To this day not many of us know what cookies are, it is definitely not the cookie monster but it is a small text file that is dropped on your browser by a website you visit. These cookies allow websites to track who views their websites and it is used for targeted advertising.
Now that we know what cookies are, Google has made it known it will be phasing out third-party tracking cookies and will NOT be replacing these cookies. This is due to people having growing concerns about their privacy according to research conducted by Pew research centre.
“In fact, 72% of people feel that almost all of what they do online is being tracked by advertisers, technology firms or other companies, and 81% say that the potential risks they face because of data collection outweigh the benefits.”– Pew research centre
What does this mean for targeted advertising?
Safari and Firefox have blocked third-party cookies and Google plans on doing the same with Chrome. These cookies have allowed advertisers to create hyper-targeted ads gathered from third-party cookie data. Due to this, some users do not trust the internet or advertisers which will harm the future of the web. Advertising is still considered the primary way many companies make money on the internet, Google included. This is why Google aims to move away from third-party cookies and toward a more privacy-first search engine.
Google has assured it will not replace third-party cookies by building a proprietary solution to track users. Whereas other search engine providers will continue to offer user identity for ad tracking, Google has opted to use privacy-preserving APIs which will prevent individual tracking.
“Instead, our web products will be powered by privacy-preserving APIs which prevent individual tracking while still delivering results for advertisers and publishers, advances in aggregation, anonymization, on-device processing and other privacy-preserving technologies offer a clear path to replacing individual identifiers.”– Google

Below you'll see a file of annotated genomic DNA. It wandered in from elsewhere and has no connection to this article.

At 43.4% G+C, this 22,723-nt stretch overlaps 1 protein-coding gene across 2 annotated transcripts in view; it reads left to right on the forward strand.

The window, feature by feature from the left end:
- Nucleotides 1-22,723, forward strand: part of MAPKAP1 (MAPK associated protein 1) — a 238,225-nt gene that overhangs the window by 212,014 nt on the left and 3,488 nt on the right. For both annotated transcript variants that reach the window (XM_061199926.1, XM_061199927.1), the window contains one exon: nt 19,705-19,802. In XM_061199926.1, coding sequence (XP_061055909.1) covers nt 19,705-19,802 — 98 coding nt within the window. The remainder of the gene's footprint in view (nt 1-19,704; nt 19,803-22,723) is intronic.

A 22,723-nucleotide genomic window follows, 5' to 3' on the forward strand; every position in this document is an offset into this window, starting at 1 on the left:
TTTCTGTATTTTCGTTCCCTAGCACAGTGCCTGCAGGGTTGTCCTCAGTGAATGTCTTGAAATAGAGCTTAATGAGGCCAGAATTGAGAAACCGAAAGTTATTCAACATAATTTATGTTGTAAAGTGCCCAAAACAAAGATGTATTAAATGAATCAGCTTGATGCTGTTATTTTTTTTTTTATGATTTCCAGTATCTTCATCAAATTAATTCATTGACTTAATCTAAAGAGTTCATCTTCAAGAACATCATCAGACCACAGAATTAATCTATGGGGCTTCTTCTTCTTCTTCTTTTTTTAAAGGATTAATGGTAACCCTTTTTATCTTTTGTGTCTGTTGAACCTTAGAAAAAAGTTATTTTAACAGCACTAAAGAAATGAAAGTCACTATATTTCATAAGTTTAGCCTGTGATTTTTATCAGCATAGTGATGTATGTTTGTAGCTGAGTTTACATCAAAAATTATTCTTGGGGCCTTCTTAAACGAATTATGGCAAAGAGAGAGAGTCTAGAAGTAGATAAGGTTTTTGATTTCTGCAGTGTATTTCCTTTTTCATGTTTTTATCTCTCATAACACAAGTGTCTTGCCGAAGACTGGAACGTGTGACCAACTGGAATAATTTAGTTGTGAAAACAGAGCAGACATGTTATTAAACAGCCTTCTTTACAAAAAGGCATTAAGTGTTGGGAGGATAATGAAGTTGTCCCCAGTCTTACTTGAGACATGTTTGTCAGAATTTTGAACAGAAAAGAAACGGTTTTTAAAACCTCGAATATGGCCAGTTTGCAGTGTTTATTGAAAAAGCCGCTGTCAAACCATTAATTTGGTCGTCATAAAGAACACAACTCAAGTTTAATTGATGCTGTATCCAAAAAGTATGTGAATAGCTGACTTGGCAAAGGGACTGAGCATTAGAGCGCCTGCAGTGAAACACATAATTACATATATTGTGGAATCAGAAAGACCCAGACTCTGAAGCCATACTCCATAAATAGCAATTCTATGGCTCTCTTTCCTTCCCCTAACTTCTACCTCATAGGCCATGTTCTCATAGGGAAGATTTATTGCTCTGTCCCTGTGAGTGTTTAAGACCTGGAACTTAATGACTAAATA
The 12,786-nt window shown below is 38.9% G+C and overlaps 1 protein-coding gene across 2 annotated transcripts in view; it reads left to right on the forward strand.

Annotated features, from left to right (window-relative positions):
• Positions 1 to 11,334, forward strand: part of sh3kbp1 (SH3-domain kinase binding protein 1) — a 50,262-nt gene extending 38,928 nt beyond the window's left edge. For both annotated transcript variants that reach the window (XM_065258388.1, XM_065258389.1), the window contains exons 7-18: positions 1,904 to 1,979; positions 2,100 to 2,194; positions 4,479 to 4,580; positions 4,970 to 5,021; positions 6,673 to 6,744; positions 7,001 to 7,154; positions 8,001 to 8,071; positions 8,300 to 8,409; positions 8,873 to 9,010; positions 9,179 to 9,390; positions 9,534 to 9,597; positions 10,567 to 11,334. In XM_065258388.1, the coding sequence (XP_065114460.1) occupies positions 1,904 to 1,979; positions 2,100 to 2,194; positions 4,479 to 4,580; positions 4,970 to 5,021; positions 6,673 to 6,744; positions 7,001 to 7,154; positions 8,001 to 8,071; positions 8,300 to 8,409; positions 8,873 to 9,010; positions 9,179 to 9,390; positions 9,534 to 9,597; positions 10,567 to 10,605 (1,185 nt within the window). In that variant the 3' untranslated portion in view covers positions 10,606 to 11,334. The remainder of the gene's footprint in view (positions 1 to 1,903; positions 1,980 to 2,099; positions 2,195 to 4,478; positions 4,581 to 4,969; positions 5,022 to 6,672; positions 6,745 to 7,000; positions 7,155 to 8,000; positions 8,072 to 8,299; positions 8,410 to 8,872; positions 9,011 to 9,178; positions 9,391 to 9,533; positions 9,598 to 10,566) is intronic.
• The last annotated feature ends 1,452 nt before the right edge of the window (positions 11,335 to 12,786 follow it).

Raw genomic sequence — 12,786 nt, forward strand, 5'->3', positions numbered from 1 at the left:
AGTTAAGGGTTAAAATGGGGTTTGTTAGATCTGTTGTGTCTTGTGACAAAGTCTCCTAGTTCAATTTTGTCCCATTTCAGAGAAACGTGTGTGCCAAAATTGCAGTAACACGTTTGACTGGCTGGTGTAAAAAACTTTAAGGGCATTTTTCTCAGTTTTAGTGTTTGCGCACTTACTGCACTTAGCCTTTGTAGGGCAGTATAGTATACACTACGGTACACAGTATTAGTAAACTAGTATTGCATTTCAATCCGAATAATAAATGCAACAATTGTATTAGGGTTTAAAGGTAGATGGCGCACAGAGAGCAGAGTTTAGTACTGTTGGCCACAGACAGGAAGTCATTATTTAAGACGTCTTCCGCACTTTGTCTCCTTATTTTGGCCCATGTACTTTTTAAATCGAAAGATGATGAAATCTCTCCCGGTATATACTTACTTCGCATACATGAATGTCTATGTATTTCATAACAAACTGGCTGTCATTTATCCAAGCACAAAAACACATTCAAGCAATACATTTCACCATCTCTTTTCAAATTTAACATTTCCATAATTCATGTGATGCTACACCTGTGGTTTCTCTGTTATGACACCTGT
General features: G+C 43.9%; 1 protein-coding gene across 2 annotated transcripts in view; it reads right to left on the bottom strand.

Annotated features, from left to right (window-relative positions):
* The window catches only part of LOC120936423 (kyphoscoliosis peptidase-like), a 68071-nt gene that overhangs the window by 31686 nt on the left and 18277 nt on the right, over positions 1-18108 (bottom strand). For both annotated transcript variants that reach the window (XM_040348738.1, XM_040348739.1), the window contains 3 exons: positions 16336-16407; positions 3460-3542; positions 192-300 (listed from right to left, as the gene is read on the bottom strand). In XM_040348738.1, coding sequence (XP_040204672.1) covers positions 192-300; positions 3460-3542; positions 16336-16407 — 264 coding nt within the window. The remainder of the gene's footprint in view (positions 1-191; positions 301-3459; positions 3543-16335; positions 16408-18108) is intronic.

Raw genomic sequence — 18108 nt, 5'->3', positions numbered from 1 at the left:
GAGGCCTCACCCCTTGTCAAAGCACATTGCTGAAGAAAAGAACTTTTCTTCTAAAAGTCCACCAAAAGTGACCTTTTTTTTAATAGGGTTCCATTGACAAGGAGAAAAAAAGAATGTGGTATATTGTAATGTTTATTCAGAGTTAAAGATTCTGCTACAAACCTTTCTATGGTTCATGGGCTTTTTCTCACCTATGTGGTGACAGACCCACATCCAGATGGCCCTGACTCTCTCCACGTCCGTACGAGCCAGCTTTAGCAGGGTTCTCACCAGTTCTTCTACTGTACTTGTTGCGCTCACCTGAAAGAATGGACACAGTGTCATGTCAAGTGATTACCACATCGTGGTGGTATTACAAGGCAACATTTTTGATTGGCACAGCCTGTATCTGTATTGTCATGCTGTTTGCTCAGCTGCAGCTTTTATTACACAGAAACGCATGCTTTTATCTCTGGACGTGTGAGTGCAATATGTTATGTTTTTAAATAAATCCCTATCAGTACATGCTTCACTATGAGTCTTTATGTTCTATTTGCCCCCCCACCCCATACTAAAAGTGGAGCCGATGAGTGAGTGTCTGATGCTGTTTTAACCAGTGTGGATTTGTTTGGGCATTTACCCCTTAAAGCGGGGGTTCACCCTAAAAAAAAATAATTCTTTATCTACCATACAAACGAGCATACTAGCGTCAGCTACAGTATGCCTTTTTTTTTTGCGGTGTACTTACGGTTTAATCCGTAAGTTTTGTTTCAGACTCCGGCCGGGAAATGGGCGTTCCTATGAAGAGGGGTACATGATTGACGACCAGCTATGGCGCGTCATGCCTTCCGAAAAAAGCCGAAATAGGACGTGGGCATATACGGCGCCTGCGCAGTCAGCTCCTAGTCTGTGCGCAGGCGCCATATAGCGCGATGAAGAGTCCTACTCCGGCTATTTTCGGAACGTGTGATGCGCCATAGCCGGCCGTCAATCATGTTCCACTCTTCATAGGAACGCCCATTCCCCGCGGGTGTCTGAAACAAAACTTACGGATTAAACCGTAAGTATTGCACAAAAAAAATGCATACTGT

Google states it is no longer necessary to track a user’s web activity to achieve results with digital advertising.
“People shouldn’t have to accept being tracked across the web in order to get the benefits of relevant advertising. And advertisers don’t need to track individual consumers across the web to get the performance benefits of digital advertising.”– Google
The new way of advertising
Although Google will not be replacing third-party cookies, it has been assured targeted advertising will not be gone but instead replaced with less invasive methods by using Privacy Sandbox. The aim of Privacy Sandbox is to hide the user inside a large crowd of people with similar interests which it will then target ads toward. Instead of being individually recognised, users are merely small fish in a big sea.
Google Chrome 89 integrates Android Phones and Chrome OS and allows for better web sharing. Chrome 89 Beta APK allows us a first look into Privacy Sandbox and the use of “web crowd” for targeted advertising.
Google is beginning to embrace a privacy-first web as increasing pressure comes from across the world. Google has acknowledged some of its competitors will continue to find solutions built around individual identities.
“We realize this means other providers may offer a level of user identity for ad tracking across the web that we will not — like PII graphs based on people’s email addresses. We don’t believe these solutions will meet rising consumer expectations for privacy, nor will they stand up to rapidly evolving regulatory restrictions, and therefore aren’t a sustainable long term investment,” writes Google.
Why do we care?
This announcement proves Google is committed to supporting its user by assuring them they can access a range of ad-supported content knowing their privacy is not at risk. Although this change does bring about the growing concern for targeted ads, the only difference is companies will not know the exact identity of the user but rather have a general idea of the group of people who are interested in their content. Many people are concerned about their privacy and knowing Google is phasing out third-party cookies, people might feel at ease and get rid of the ad-blocker extension on Chrome – we can dream.Tags: digital marketing, google
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